This look is best suited for Naturals who have their hair out of any braids, locs, or twists, as they can tend to be heavy, making it hard for them to stay up. If you have locs or twists that are shoulder length or shorter, this look could still work, as they would sit similarly to the way your curls or coils would, instead of hanging down.
Tip: If you’d like to do this style but are worried about your ends, simply gather your ends together and tuck them under your tie, creating the perfect loose bun!
2. The Low Pony
The Low Pony is classic and most importantly, low manipulation. There is little pulling and tugging, as the hair is simply collected by pulling it together at the base of your neck (or higher if your hair is shorter or if you want the tie to be right at the back of your hair).
The tool you use to tie it off can be a scarf, ribbon, or hair tie. There is no need to tie these super tight, as there will be little weight on them since you are not pulling the hair upwards. Instead, you are working with gravity and preventing any tension on the hair and scalp.
Because this style has your hair sitting low, it is the perfect style to have if you do have box braids, locs, or twists. It does lend itself to longer lengths, as if your hair is shoulder length or shorter, it may be difficult to collect the hair so that it is sitting where the neck and the back of your hair meet. If your hair is on the shorter side, you can do this look, the only thing is that it will resemble a regular ponytail.
3. The “Braided” Ponytail
We’re not talking about a ponytail made from collecting your box braids or loose braids into a ponytail, but a ponytail that has your loose hair as the tail and plaits (braids assembled close to the head, hugging the scalp) in the hair outside of the tail. So imagine your loose hair is out and ready to be plaited; you could even substitute the plaits for flat twists if you want lower amounts of manipulation to the hair.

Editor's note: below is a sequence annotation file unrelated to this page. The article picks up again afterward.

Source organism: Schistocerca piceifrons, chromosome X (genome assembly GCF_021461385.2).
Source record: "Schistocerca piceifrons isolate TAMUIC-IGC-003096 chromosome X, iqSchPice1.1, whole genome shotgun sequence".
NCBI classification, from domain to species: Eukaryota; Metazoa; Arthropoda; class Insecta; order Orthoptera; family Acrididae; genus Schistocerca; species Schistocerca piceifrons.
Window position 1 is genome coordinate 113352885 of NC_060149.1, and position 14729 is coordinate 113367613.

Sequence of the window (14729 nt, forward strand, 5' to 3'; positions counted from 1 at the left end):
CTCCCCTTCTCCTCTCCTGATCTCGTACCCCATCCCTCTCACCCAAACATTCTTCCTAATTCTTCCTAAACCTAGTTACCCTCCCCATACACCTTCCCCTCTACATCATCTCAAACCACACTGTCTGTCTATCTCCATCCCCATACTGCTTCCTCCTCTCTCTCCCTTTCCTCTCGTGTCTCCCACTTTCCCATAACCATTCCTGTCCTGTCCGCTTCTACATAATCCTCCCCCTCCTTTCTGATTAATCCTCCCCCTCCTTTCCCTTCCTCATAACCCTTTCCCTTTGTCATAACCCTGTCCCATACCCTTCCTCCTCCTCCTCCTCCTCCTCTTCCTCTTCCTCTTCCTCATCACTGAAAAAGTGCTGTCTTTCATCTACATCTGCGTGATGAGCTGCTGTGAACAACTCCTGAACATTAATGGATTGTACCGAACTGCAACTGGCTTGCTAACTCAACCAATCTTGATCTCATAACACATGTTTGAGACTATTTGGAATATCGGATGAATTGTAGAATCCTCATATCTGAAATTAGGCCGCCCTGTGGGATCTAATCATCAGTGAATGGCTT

You assemble your plaits or twists in whatever pattern you’d like. Before doing so, it would help you to know if you want to plait the hair all the way down the tips of your hair, or if you’ll stop the plait or twist once it’s long enough for you to be able to collect the unbraiding end in a ponytail. If you’re using braiding hair, it will be easier for you to just stop the braid without tying it off with a rubber band or clip. If you’re plaiting your natural hair, depending on it’s texture, it may unravel if not tied off with a utensil.
The length of the plait will depend on where it is on your head and how high or low you want your pony. With the front of your hair, your plaits will be longer if you want a lower pony and the plaits will be shorter if you intend to tie your pony up high. The reverse will be true for the plaits you have in the back of your hair.
So say all of your plaits are installed; you should have a relatively circular – depending on the pattern of your braids – bunch of loose hair ready to be tied off. Collect that loose hair and tie it as high or low as the plaits will allow. If the bunch of hair is braided at the ends, undo the braids, leaving the hair unbound. You may have a nice braid out effect, which you can make more defined by leaving the ends braided for a longer period of time. You can use either your natural hair, box braids, or twists for this. Locs do not lend itself to this style as it involves having some of your hair loose.
4. The Sleek Pony
Because of the nature of this style, it can only be achieved with your natural hair. However, it doesn’t matter the length of your hair, as the tail portion can be extended with any braiding or water wave hair.